At the same time, I realized during my research that Cheung’s commentary was situated within a larger context of works published by other Asian Americans. In the next section, I’ll explain how reading these works can help us better understand Cheung’s message in The Seedling.
Cheung Responds to “White Male Qualities” (and Its Racist Ideas)
Cheung’s article comments on a piece called “White Male Qualities,” which was written by an anonymous author and first published in Gida—a monthly newspaper for Asian Americans—in January 1970. In 1971, the article was reprinted in Roots: An Asian American Reader, which is possibly the first anthology of Asian American writing ever published. In The Seedling, the editors write that the Roots reprint of “White Male Qualities” is what first inspired the theme of Asian American dating.
“White Male Qualities” perpetuates harmful stereotypes about Asian men, despite the fact that Roots was intended for an Asian American audience. These stereotypes have legal origins in antimiscegenation laws, which “were often employed as a means to maintain racial domination when minority members were perceived as a threat by the dominant group.” Here is a short passage from “White Male Qualities,” which contains extremely derogatory language:
It seems that Oriental girls […] will not settle for the short, ugly, unconfident, clumsy, arrogant Oriental man that we are all plagued with.
Given this context, we can understand Cheung’s commentary as a response to racial stereotypes. Emphasis on racial solidarity is how Cheung gives “Asian characteristics” a positive, meaningful significance. By reading “White Male Qualities,” we can also see tension between how the two authors understand the “preservation of blood.” The author of “White Male Qualities” writes:
I have been lucky in my decision–my parents want me to marry for love and happiness, and not for preservation of the blood […] I feel that if I make any contributions to the community, they will be better for having married him…
The author juxtaposes “love and happiness” with the “preservation of the blood,” suggesting that her marriage is a kind of resistance to traditional (perhaps Confucian) expectations. Furthermore, she implies that this “love and happiness” will allow her to make greater “contributions to the community.”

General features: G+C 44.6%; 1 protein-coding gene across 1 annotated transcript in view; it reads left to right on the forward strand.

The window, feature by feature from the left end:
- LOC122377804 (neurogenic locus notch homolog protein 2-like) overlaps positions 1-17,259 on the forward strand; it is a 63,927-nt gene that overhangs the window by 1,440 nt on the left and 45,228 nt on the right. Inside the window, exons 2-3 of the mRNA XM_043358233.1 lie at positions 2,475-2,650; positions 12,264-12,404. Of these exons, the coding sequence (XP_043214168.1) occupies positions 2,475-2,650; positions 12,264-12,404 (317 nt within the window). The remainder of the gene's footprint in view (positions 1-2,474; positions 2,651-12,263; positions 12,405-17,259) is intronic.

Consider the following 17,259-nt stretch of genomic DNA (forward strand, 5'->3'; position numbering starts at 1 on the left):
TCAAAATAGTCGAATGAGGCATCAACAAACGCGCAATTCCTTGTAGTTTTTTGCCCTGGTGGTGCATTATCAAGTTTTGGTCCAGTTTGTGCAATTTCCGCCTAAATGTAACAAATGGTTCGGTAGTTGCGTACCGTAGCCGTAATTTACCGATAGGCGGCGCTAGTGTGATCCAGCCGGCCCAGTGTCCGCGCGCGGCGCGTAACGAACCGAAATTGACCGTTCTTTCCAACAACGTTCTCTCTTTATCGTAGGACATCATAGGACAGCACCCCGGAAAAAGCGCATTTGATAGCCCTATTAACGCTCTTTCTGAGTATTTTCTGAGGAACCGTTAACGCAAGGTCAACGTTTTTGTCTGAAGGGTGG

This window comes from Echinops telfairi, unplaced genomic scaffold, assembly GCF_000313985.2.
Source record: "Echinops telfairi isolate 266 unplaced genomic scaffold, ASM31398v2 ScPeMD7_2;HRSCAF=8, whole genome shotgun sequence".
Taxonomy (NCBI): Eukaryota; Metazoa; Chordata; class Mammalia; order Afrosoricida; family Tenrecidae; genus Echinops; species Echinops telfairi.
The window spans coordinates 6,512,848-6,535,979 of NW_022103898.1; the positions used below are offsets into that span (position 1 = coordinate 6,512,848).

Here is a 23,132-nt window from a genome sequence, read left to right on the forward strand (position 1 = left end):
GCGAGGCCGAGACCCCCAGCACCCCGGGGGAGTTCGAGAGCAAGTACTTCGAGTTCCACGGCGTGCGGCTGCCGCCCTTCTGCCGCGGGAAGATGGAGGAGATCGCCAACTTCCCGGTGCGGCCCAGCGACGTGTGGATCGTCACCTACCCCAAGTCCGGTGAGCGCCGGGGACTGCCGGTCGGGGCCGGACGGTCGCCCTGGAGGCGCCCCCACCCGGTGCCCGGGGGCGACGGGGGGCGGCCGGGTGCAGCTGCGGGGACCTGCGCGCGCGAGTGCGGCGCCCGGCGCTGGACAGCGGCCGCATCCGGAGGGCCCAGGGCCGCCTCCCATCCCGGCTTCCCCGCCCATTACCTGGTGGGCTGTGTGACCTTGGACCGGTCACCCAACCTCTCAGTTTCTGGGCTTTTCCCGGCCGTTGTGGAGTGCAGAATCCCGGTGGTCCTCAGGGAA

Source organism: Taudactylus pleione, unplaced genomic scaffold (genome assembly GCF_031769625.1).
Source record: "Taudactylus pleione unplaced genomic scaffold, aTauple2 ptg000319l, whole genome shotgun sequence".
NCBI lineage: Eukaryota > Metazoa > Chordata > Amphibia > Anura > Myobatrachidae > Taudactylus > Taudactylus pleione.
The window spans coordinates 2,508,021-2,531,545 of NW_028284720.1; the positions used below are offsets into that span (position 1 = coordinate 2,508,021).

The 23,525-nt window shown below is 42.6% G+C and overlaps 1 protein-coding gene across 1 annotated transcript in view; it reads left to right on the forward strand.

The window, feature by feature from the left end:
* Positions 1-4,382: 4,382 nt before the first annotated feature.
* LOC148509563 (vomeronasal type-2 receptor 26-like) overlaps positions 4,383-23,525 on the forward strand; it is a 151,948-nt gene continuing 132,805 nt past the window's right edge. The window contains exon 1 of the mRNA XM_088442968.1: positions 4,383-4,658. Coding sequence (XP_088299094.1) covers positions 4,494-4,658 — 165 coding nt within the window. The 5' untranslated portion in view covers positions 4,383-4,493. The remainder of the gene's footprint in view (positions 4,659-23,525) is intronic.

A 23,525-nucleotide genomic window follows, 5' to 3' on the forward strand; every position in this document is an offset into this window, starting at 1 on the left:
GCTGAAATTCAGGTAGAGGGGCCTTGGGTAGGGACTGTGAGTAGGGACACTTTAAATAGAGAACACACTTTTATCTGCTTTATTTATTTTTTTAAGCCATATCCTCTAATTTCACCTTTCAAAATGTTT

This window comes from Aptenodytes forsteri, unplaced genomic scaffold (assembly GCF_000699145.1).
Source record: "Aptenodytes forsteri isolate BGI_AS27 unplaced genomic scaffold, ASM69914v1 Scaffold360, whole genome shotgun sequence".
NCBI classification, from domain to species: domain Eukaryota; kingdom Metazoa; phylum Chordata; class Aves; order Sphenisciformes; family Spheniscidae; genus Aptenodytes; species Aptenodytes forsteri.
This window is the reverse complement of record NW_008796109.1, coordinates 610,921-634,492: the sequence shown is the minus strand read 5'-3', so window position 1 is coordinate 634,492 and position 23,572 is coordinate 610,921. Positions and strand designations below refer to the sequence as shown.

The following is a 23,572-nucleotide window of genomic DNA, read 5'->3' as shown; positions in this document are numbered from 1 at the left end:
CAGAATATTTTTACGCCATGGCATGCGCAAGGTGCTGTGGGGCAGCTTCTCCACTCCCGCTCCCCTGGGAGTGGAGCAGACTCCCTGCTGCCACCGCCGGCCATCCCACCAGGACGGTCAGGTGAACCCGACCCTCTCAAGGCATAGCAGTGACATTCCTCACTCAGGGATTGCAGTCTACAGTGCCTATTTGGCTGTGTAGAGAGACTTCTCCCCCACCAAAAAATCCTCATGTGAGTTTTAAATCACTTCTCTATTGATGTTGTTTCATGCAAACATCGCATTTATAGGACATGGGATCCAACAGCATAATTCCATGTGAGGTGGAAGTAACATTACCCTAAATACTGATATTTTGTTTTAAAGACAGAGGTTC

The idea that interracial marriage either contributes or takes away from “the community” is something we see in both The Seedling and “White Male Qualities.” Comparing “White Male Qualities” with The Seedling thus allows us to see two diverging perspectives on what interracial relationships mean for Asian Americans as a (constructed) whole. Both articles reveal the ways in which dating takes on a political significance for minority groups.
In my research, I found a study that articulates my issue with “White Male Qualities.” Karen Pyke, the author, conducted 128 interviews with second-generation Korean- and Vietnamese-American women. Pyke found “widely circulating discourses that glorify white masculinity and denigrate Asian masculinity.” In fact, many interviewees understood dating White men as a “strategy for resisting Asian American men’s gender oppression.” Ironically, this act of “resistance” upholds the kinds of stereotypes we saw in “White Male Qualities.” (The anonymous author’s decision to choose “love and happiness” comes at the expense of perpetuating racist ideologies.) Pyke suggests that the debate about whether Asian-White relationships are “good” or “bad” for the community is limited by its binary approach:
When we define as resistance any individual act designed to increase the mobility of the oppressed, we risk overlooking how such actions can rely on and reproduce larger structures of domination. We need to consider how structures of power can direct and co-opt resistance, rendering it ineffective, or worse, obscuring how it reproduces the very structures it intends to oppose.
Thinking that one’s relationship is “resistance,” according to Pyke, has its limits. Likewise, as we see in The Seedling, framing Asian-White relationships as “compliance” also has its own pitfalls. Both The Seedling and “White Male Qualities” demonstrate the binary way in which Asian Americans have thought about interracial relationships.
This concludes Part 1. In Part 2, I will expand on “White Male Qualities” and its preference for White men. I will also introduce other pieces of student writing that discuss interracial dating at Princeton University from the 1980s to the early 2000s.
Christina Cho is a sophomore who plans to concentrate in Religion. Beyond Mudd Library, she works as a Fellow in the Writing Center and sings a cappella in VTone, Princeton’s East Asian music group.
Roots: An Asian-American Reader, ed. Amy Tachiki et al. Los Angeles: University of California-Los Angeles Press, 1971.
For Further Reading:
Pyke, Karen. “An Intersectional Approach to Resistance and Complicity: The Case of Racialised Desire among Asian American Women.” Journal of Intercultural Studies 31, no. 1 (February 2010): 81-94.